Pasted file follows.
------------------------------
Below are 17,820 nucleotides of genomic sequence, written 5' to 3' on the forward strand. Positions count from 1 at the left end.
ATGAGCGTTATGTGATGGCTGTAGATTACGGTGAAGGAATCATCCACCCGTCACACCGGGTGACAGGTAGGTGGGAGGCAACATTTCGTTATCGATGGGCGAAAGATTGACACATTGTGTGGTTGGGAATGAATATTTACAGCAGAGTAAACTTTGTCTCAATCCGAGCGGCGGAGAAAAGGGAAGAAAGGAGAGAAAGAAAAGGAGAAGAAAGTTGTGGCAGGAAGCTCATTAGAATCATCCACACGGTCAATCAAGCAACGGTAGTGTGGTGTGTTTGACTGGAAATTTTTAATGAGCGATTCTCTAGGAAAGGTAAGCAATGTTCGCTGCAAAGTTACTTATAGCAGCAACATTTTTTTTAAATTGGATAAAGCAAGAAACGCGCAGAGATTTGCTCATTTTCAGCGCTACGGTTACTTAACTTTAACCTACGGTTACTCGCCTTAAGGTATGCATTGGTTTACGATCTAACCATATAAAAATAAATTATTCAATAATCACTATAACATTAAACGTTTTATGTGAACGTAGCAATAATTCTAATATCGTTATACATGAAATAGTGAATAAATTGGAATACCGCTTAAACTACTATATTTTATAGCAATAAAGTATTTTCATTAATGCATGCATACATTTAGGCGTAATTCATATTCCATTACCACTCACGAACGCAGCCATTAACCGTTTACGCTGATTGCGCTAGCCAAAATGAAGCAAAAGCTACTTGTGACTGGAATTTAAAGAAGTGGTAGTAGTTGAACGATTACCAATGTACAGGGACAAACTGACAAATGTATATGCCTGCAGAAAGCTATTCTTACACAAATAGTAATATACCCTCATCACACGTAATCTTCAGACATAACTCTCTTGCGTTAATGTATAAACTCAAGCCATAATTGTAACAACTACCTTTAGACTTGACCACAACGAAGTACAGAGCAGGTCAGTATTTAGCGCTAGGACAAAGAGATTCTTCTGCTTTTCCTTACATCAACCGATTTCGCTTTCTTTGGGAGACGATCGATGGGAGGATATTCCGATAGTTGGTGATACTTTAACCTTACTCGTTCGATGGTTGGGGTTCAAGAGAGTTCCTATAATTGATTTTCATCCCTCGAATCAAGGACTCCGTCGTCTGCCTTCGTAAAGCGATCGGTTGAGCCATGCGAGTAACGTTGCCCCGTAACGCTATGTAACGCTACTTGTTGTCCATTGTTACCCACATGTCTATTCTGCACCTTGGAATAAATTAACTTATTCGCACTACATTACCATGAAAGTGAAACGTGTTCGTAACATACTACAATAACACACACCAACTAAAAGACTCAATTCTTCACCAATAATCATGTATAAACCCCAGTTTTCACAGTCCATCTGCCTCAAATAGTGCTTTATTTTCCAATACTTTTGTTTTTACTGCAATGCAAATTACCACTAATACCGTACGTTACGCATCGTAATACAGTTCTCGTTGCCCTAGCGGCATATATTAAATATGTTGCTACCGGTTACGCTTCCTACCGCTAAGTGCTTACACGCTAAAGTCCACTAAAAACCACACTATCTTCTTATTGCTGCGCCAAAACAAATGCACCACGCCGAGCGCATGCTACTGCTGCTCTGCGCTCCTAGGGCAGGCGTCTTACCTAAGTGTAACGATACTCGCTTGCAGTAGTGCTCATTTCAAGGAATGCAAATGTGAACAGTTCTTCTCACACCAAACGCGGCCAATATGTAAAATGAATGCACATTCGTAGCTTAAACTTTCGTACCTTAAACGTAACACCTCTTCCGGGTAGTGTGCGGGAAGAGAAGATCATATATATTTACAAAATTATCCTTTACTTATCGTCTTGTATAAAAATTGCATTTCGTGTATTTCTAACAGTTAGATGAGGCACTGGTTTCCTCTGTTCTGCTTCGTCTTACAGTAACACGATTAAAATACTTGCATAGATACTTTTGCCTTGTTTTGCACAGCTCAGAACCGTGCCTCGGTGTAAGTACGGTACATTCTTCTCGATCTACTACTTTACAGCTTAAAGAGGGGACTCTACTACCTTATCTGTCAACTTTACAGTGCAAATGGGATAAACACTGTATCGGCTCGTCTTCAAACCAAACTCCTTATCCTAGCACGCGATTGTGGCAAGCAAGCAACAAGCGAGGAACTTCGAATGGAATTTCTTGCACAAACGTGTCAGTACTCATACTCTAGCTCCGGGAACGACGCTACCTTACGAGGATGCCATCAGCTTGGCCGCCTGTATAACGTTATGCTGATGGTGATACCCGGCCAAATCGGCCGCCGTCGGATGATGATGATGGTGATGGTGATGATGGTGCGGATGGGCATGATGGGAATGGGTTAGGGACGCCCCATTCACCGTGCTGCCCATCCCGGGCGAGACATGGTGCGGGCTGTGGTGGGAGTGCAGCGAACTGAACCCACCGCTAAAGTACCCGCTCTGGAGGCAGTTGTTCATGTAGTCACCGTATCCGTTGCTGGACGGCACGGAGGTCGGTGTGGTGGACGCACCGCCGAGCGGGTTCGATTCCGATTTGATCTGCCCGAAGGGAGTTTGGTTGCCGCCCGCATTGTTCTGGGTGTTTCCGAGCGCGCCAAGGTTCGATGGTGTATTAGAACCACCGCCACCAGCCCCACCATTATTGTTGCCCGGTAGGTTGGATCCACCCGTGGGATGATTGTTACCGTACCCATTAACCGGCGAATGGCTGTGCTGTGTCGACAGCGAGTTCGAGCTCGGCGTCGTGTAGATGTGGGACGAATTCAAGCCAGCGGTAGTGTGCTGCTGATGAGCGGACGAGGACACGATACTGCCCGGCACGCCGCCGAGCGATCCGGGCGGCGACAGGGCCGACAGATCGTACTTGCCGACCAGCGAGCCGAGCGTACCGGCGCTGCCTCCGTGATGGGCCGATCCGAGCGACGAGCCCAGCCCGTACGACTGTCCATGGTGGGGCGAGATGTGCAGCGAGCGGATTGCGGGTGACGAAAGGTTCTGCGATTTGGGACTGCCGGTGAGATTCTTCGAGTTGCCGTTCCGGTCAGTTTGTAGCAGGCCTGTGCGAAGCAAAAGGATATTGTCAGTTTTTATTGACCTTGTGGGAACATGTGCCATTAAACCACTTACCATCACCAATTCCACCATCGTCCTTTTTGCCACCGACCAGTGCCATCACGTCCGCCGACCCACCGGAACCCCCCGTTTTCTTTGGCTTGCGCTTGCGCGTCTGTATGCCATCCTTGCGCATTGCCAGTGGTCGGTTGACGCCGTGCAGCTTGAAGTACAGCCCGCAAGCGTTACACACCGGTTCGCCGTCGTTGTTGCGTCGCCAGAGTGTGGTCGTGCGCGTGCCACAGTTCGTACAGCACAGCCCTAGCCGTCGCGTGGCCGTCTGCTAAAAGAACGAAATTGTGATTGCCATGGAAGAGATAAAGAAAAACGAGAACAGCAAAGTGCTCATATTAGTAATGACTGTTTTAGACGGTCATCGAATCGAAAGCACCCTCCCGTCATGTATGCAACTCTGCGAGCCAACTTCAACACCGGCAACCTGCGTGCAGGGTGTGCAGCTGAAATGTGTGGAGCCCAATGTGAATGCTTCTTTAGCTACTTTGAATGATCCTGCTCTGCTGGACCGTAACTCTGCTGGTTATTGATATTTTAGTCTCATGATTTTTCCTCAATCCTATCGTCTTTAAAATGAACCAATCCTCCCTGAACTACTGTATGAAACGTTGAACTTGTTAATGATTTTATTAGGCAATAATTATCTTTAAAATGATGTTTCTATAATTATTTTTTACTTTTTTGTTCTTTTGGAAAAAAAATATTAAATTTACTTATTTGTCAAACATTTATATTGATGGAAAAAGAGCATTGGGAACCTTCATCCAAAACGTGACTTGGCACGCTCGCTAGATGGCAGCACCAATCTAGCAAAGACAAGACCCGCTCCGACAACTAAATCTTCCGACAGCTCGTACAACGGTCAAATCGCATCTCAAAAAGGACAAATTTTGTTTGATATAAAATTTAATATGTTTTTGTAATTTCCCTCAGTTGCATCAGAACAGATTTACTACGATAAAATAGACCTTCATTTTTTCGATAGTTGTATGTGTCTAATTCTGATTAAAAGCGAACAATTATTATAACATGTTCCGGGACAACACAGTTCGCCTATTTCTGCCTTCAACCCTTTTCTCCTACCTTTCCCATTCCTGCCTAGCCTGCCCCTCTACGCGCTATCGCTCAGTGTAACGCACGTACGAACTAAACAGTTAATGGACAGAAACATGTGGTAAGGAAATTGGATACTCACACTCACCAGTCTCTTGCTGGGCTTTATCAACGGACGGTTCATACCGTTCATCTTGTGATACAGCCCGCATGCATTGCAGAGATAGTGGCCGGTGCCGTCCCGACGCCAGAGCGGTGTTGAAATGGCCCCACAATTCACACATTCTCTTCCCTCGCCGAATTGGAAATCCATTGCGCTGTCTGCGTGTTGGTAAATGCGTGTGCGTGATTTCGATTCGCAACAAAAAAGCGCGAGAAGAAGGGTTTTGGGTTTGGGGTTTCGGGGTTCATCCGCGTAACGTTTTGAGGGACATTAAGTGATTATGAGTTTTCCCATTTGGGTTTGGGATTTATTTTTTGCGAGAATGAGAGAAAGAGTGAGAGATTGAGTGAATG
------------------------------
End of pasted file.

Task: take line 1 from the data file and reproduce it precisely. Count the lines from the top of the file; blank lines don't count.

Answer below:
Below are 17,820 nucleotides of genomic sequence, written 5' to 3' on the forward strand. Positions count from 1 at the left end.